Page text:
HRH The Crown Princess' speech at the symposium Reconnecting to the biosphere and stewardship of the anthropocene ocean

Kungl. Vetenskapsakademien, Stockholm

(The spoken version shall take precedence)

Your Royal Highnesses,
Minister,
Excellences,
Ladies and gentlemen,

First, I want to thank Crown Prince Haakon for his inspiring speech, on a matter that we all care deeply about.

I can only agree with what the Crown Prince said about Norway’s and Sweden’s special connection to – and by – the ocean.

I believe that we, our peoples, share a strong bond to nature.
To the forests and mountains that unite us – and to the sea that surrounds us.
As two countries with long coastlines, the ocean has shaped our history. And it continues to shape our future.

I have always thought of the ocean as something powerful, vast, deep, and fascinating. Something that evokes feelings of freedom and inspiration.

However, in more recent years, I have come to understand not only what the ocean gives to us, but also how much we take for granted:

We rely on the ocean to be clean and healthy.
To be filled with life.
To provide food to millions, even billions of people all over the world.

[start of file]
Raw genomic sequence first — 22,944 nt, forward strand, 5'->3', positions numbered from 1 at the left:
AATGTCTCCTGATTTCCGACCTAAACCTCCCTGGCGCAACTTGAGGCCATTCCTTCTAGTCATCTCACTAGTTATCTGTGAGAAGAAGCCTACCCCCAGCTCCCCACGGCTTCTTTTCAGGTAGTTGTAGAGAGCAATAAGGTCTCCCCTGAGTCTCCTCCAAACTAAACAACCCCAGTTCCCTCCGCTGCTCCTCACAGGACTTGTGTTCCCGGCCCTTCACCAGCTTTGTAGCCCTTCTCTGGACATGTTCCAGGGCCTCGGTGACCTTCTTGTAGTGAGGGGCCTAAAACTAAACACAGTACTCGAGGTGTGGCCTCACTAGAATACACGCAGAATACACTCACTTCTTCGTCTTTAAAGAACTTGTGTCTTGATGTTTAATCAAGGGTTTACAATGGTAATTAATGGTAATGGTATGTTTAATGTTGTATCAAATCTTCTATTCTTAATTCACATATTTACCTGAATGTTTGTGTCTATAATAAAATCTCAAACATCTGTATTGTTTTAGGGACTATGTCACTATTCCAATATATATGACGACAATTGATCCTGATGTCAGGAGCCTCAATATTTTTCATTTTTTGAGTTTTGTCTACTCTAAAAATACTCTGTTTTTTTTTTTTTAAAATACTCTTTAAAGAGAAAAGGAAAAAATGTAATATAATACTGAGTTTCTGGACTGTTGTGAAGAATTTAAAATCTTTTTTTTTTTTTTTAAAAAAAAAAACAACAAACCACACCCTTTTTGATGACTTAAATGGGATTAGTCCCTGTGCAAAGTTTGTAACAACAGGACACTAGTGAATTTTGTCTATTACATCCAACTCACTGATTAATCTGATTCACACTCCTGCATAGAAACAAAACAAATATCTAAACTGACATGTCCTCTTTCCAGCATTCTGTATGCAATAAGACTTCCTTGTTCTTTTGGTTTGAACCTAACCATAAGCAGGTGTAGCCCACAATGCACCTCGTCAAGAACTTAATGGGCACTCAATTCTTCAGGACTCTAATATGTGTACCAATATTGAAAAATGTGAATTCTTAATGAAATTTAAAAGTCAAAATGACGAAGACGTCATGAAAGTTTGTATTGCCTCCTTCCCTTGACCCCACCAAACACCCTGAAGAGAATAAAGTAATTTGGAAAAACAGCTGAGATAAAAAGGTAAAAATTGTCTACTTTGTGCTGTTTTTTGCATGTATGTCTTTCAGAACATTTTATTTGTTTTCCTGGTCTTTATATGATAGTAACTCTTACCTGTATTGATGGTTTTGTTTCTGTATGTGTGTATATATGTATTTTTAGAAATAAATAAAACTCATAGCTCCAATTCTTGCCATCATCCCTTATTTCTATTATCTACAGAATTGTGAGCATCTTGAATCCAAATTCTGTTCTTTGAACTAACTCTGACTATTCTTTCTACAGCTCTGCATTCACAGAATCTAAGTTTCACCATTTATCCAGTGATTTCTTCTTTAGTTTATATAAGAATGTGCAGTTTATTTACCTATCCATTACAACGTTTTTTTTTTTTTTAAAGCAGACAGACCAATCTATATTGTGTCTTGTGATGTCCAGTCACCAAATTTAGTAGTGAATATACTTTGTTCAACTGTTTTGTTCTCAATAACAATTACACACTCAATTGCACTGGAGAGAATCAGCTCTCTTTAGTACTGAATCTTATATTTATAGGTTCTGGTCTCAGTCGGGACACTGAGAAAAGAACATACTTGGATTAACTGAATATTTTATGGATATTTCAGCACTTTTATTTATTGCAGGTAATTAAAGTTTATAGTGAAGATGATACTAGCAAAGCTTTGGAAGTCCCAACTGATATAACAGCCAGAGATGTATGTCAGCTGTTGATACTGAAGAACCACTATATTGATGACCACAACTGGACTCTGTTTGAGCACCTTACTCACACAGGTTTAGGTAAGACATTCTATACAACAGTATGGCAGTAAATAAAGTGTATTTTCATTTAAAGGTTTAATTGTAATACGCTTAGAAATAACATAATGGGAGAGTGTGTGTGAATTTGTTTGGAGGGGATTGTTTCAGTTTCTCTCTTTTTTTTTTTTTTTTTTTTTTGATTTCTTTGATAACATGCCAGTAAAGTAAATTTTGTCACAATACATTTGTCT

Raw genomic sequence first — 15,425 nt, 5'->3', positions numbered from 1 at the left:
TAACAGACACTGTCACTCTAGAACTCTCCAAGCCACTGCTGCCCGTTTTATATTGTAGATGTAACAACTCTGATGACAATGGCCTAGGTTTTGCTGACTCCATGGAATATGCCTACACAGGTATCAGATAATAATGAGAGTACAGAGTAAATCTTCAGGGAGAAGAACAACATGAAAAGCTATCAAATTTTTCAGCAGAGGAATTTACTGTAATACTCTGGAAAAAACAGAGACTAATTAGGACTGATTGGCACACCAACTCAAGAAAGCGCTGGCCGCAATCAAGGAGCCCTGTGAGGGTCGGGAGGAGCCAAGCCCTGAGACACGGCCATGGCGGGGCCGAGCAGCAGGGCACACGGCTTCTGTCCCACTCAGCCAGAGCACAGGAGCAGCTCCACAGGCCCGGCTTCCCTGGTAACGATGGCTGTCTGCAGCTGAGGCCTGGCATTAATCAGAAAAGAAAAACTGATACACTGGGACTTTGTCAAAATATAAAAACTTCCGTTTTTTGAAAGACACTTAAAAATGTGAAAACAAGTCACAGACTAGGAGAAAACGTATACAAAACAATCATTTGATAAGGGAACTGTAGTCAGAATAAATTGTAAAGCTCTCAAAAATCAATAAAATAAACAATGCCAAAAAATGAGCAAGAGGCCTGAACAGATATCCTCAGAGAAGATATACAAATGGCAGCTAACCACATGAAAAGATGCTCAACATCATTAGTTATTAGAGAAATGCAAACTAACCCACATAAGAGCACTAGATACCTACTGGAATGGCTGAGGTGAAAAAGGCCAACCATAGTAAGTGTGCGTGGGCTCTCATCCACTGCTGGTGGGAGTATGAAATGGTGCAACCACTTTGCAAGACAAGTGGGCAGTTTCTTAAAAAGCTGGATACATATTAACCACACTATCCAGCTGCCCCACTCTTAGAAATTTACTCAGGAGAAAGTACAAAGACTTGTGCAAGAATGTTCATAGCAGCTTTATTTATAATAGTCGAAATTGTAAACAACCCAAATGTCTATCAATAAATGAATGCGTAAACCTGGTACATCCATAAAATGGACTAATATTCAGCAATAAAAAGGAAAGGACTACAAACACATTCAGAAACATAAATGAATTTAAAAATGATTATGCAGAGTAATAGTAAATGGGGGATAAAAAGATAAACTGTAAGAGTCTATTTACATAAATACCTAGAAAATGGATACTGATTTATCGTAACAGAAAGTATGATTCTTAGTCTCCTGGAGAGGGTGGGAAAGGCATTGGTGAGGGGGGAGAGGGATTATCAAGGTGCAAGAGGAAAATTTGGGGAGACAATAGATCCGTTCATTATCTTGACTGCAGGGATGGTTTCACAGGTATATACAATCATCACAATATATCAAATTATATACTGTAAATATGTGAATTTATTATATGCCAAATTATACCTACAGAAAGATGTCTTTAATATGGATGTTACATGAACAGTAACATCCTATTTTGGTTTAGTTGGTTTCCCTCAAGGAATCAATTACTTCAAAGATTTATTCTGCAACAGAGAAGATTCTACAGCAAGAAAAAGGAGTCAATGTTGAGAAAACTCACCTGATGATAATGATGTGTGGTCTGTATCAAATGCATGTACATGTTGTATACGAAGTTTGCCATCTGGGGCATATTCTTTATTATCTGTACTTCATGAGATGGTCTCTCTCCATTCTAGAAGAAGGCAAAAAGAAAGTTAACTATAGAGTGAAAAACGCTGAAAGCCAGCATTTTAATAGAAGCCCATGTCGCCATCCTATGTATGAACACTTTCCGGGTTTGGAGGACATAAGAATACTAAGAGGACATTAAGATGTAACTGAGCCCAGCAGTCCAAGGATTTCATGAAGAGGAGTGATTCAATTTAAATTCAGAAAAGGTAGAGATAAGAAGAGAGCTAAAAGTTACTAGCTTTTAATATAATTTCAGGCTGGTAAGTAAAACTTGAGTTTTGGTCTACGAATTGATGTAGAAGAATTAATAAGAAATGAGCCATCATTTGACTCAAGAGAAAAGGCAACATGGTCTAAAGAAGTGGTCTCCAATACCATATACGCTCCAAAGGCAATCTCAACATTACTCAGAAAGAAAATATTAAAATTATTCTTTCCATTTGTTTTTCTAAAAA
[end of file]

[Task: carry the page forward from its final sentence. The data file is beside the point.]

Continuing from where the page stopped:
And, on top of this, we count on the ocean to keep the climate stable.

The ocean has been alive for almost as long as our planet has existed.
Life emerged there nearly four billion years ago.
Some two billion years later, life appeared on land as well.
Homo sapiens only evolved around 250 000 years ago,
and the last 50 years have seen a dramatic increase in human imprint on the ocean.

There are many bold promises that look good on paper. But what we need now is no more promises, but to think and act together, and to demonstrate real results.

It is my hope that today’s symposium will be a step in that direction. I look forward to learning more, and to achieving more – Norway and Sweden, together.

HRH The Crown Princess

Today, we are at a point where we can no longer take the ocean, and its services to us humans, for granted.

Luckily, the last five years have generated a major increase in the attention that politicians and business leaders are devoting to the ocean – and to the climate system.

But, as we all know too well by now: attention is not sufficient.

The last IPCC report underlined that we have a “brief and rapidly closing window of opportunity to secure a livable and sustainable future for all”. In order to meet the global goals and keep humanity safe, we need to take care both of our CO2-emissions and of the ocean.

This is not a small task. It requires science. And science needs to inform the actions of individuals, governments and companies. This requires cooperation, and this year needs a major breakthrough in action.

It is amazing – and terrifying – to think that one year can be so crucial for a four billion year history!

There are many bold promises that look good on paper. But what we need now is no more promises, but to think and act together, and to demonstrate real results.

It is my hope that today’s symposium will be a step in that direction. I look forward to learning more, and to achieving more – Norway and Sweden, together.

Thank you!

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